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In 'Things With Wings,' Bree Stallings Ponders Taboo Conversations

I'll Fly Away

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Bree Stallings' latest visual conversation started with a poem she wrote about her family.

"The last couple of lines of the poem lead up to [the words], 'We are things with wings,'" Stallings says. "The majority of the poem is just talking about growing older and understanding generational trauma between women. What has happened to my grandmother, what has happened to my mother, has affected me."

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Stallings, 26, describes herself as a visual literacy artist who focuses on teaching the healing power of artistic expression while exploring conversations that are often hushed quickly when someone chooses to speak out about them. One such conversation Stallings explores in her new exhibit, "Things With Wings," is woman-on-woman violence created by patriarchal systems.

On Saturday, August 12, the Charlotte-based multi-media artist, illustrator, muralist, writer and activist will unveil her new paintings, which are packed with symbolism and visual idioms that allude to those hushed topics, at Haylo Healing Art Lounge in Plaza Midwood.

According to Haylo owner Hayley Moran, Stallings' work fits in with the tattoo shop and art lounge's mission, which Moran says is "to use our voices in a variety of ways."

Making art has been a multi-generational process for Stallings. Her grandfather, Jack Sexton, is a potter who has shown and sold his work across North Carolina, and even internationally, through JS Pottery in Gaston County. Her mother, Robin Sexton Stallings, is a graphic artist who studied at Central Piedmont Community College.

Stallings at work.
  • Stallings at work.

Stallings and her mother both work in studios at C3Lab in South End, and C3's Maria Nocik knows the two well. "Creativity runs in their family," Nocik says. "It's lovely to see the love, support and energy they show each other in their studios." The two will be showing their work together as part of a C3 studio artists group show in October.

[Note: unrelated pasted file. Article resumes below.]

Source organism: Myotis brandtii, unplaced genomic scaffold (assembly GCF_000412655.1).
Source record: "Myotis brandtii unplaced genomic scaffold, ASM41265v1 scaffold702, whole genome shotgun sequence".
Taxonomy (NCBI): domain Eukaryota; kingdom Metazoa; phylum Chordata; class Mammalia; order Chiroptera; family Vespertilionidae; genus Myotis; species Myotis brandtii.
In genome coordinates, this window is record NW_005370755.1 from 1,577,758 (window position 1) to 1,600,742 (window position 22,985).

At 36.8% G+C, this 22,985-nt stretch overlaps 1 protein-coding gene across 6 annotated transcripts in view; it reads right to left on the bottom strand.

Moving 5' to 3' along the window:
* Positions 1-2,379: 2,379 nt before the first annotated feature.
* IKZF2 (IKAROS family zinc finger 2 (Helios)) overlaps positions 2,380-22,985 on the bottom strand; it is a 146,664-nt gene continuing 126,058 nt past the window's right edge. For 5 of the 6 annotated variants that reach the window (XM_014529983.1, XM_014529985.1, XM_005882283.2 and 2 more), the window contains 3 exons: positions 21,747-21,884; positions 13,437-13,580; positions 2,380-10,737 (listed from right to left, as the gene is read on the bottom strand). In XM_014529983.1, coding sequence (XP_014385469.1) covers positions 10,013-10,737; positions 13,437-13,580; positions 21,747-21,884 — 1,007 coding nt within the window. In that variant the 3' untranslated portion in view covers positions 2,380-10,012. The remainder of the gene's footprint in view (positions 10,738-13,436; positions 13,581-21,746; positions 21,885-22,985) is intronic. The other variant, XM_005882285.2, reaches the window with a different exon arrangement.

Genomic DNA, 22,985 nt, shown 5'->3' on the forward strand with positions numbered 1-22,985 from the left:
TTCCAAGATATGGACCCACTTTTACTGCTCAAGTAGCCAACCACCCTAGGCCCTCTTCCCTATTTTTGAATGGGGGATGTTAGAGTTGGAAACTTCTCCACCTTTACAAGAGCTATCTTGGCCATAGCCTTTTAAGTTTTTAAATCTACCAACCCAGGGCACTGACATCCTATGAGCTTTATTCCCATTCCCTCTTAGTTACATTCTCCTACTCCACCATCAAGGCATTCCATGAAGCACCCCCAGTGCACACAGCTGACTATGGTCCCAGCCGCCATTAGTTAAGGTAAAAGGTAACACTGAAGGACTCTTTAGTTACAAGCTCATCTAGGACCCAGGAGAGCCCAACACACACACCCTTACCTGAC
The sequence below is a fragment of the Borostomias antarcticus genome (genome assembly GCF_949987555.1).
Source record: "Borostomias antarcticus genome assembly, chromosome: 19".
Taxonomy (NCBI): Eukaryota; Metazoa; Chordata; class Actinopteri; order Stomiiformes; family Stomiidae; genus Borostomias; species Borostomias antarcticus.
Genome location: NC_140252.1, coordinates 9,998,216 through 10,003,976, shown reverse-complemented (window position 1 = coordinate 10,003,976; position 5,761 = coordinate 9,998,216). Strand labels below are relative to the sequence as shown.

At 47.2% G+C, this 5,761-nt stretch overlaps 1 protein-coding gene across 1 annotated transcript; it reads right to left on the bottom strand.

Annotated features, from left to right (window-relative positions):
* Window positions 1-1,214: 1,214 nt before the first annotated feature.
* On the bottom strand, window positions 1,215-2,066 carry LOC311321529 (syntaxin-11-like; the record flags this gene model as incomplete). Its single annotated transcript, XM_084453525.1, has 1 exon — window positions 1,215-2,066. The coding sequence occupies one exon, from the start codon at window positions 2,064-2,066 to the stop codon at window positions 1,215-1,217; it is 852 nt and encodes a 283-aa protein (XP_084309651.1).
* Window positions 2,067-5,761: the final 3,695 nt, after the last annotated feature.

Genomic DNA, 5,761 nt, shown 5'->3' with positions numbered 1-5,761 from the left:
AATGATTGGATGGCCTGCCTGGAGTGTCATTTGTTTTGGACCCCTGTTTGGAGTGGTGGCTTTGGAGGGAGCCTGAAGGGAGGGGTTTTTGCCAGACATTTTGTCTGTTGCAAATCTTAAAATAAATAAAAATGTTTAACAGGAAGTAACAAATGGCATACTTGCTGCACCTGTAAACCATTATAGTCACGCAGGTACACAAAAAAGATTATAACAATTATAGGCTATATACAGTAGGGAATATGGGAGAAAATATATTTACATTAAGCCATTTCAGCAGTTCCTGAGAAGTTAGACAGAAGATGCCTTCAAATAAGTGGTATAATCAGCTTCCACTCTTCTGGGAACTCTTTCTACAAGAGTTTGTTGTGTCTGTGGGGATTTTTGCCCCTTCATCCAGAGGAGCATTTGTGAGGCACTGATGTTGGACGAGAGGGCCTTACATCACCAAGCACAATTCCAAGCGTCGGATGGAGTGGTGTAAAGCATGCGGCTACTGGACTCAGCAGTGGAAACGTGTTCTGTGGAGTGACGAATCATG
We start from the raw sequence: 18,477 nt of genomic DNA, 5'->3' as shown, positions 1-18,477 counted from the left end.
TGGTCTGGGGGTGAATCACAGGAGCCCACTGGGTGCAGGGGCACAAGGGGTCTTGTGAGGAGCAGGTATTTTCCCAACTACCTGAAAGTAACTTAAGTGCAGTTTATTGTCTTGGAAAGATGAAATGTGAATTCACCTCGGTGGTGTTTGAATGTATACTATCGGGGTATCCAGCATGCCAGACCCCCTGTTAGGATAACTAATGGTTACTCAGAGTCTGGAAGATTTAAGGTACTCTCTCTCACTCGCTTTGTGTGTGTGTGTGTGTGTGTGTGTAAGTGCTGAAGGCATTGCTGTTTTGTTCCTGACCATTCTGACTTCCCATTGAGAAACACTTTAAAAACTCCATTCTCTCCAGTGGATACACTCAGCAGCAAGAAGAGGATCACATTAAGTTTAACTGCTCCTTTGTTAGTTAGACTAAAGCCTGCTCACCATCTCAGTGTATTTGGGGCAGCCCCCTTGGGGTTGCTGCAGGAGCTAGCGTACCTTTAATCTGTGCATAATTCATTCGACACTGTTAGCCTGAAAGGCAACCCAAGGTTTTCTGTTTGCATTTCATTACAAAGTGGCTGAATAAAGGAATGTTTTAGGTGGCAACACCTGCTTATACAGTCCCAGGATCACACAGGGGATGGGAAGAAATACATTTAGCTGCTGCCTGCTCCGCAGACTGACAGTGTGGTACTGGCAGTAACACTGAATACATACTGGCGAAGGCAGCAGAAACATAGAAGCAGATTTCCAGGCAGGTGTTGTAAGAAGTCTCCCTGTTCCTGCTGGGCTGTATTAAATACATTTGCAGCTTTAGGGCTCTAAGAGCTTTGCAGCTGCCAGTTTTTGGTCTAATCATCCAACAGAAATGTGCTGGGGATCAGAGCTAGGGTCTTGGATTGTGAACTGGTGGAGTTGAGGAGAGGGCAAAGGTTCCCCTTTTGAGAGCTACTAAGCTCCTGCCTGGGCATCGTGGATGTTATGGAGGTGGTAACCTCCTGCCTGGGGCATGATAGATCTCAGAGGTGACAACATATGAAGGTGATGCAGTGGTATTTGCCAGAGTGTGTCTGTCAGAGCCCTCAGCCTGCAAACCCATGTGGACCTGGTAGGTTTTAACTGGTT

Stallings grew up "submerged" in art since the moment her mom taught her how to paint and draw, but she went even deeper when she pursued a degree in studio art and creative writing at Queens University. After graduating in 2013, Stallings made her way into community work, using art as her medium.

Today, she teaches at Community School of the Arts and Behailu Academy, where she uses art to help in the healing process of domestic violence survivors, refugee children, drug addicts and people on the autism spectrum.

Art used as a healing agent is the focus of her "Things with Wings" exhibit at Haylo. Stallings says the message in the poem that inspired the collection could not be fully expressed through the literary arts, so she took it to the easel to bring the conversation to life.

"I have done work like this before — like write something and then paint it, or the other way around," she says. "I do this to try to convey the same message in a couple different mediums, because I think it carries almost a like a second language that may pick up something else."

The paintings that resulted from the poem became a visual tale of women navigating patriarchy — sometimes gracefully, sometimes violently. "We live in a time where just being in a man's world makes it really difficult, because we have these standards that are impressed upon us," Stallings says. "I think women have a couple of reactions to these forced standards: We adopt society's standards, or we are mean to ourselves and other women. We don't know how to navigate between [the two], and it is not really acceptable to talk about it."